Stuart Stuart Murray out as head of Canadian human rights museum
tuart Murray, a former Manitoba Progressive Conservative leader who oversaw the construction of the museum in Winnipeg since 2009, is leaving on November 1st, and another chief executive officer is being sought, the board of trustees said Wednesday.


The First World War: Excerpts from the diary of Woodman Leonard
Follow Lt. Col. Leonard during the weeks he travelled from battleground to battleground.

City recognized for efforts in historic preservation
The City of Medicine Hat is gaining new recognition for a program to protect its history.

British Columbia

Touring BC's 'Hidden' History Shared by Chinese and Indigenous People
Every year for the last five years, Bill Chu has conducted treks along the Fraser Canyon, up to Lytton, Lillooet, and Mount Currie. His purpose: to educate Canadians about the "real" shared history of Indigenous and Chinese people in British Columbia.

Story of the Week

Credit: Library and Archives Canada / C-029399

The Great Depression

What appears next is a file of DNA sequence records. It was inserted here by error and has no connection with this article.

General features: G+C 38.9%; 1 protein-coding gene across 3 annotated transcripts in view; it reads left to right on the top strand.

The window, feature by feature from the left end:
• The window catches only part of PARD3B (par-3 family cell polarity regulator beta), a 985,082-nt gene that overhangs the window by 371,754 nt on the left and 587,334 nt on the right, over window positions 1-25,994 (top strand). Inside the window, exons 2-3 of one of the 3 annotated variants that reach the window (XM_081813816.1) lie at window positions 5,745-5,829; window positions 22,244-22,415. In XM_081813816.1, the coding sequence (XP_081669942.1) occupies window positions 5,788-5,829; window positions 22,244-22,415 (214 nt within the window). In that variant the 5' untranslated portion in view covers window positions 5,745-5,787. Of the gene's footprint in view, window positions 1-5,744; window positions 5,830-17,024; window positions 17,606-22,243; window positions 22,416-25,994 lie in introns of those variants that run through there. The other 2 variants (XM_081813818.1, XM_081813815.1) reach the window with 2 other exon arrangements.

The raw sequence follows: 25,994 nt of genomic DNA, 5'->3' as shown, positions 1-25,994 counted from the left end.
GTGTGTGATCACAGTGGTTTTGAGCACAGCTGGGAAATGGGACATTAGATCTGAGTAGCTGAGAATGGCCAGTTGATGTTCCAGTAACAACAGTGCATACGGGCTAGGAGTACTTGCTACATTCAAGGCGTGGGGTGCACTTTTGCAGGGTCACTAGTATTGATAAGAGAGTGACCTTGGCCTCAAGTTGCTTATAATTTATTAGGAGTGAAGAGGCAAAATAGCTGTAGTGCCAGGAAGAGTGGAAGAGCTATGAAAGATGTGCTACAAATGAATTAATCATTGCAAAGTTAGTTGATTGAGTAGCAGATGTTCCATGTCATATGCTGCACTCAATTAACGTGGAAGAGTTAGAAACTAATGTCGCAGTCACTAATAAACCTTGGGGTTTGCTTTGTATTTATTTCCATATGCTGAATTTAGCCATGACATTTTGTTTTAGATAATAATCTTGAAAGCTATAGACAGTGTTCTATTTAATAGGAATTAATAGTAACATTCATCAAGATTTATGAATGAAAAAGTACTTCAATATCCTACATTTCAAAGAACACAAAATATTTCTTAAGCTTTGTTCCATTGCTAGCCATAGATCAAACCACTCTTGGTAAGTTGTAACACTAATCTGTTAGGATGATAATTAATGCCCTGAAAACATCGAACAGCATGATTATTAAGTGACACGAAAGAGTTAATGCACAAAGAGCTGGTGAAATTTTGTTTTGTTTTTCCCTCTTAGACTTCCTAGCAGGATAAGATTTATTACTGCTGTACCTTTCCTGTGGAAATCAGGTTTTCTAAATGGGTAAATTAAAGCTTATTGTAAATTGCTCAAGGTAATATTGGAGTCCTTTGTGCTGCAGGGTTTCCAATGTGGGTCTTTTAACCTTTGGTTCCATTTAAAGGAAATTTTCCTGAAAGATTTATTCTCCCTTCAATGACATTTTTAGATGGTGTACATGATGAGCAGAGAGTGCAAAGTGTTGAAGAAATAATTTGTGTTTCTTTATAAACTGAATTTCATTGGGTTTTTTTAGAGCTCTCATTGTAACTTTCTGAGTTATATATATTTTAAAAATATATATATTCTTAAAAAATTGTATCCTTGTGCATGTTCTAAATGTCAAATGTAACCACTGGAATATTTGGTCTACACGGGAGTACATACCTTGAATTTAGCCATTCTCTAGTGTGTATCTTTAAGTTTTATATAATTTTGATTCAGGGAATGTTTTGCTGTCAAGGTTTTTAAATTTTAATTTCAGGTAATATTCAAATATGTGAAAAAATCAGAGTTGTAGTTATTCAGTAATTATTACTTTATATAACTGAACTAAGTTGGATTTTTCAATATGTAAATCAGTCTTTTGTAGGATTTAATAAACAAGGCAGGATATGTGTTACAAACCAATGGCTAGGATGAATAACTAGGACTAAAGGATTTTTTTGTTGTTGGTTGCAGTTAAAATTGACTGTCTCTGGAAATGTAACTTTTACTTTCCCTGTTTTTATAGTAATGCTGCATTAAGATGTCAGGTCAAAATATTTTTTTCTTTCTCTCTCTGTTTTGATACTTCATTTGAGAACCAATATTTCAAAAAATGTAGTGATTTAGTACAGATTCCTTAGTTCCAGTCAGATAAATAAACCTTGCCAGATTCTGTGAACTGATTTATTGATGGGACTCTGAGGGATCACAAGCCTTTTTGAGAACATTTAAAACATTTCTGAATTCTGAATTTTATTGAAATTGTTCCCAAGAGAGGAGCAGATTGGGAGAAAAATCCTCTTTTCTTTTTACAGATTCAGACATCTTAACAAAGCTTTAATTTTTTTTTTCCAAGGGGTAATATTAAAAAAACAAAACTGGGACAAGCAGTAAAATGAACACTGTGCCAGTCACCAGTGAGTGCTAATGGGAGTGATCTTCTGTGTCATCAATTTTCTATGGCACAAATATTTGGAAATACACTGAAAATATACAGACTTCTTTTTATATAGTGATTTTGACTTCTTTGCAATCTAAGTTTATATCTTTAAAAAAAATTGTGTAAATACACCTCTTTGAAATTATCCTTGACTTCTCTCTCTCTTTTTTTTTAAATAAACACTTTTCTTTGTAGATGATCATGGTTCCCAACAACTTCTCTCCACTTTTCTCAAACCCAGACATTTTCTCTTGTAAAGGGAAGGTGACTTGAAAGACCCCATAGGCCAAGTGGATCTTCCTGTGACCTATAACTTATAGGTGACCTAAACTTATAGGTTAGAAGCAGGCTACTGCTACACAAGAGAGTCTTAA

Starting in 1929, the Great Depression swept over the world, and it affected Canada greatly because of our dependence on exporting natural goods to countries that no longer needed them since their own industrial capacity was reduced because of the Depression.

Between 1929 and 1939, the gross national product dropped 40% (compared to 37% in the US). Unemployment reached 27% at the depth of the Depression in 1933! Many businesses closed, as corporate profits of $398 million in 1929 turned into losses of $98 million, due to falling prices.

It was a terrible time for our country.

When I was a child, I can remembers stories that my family use to tell of how they coped with the Depression, and of how my father took “to the rails” as a young man looking for work on the farms in Ontario . He found work on the fruit farms in the Niagara region of Ontario.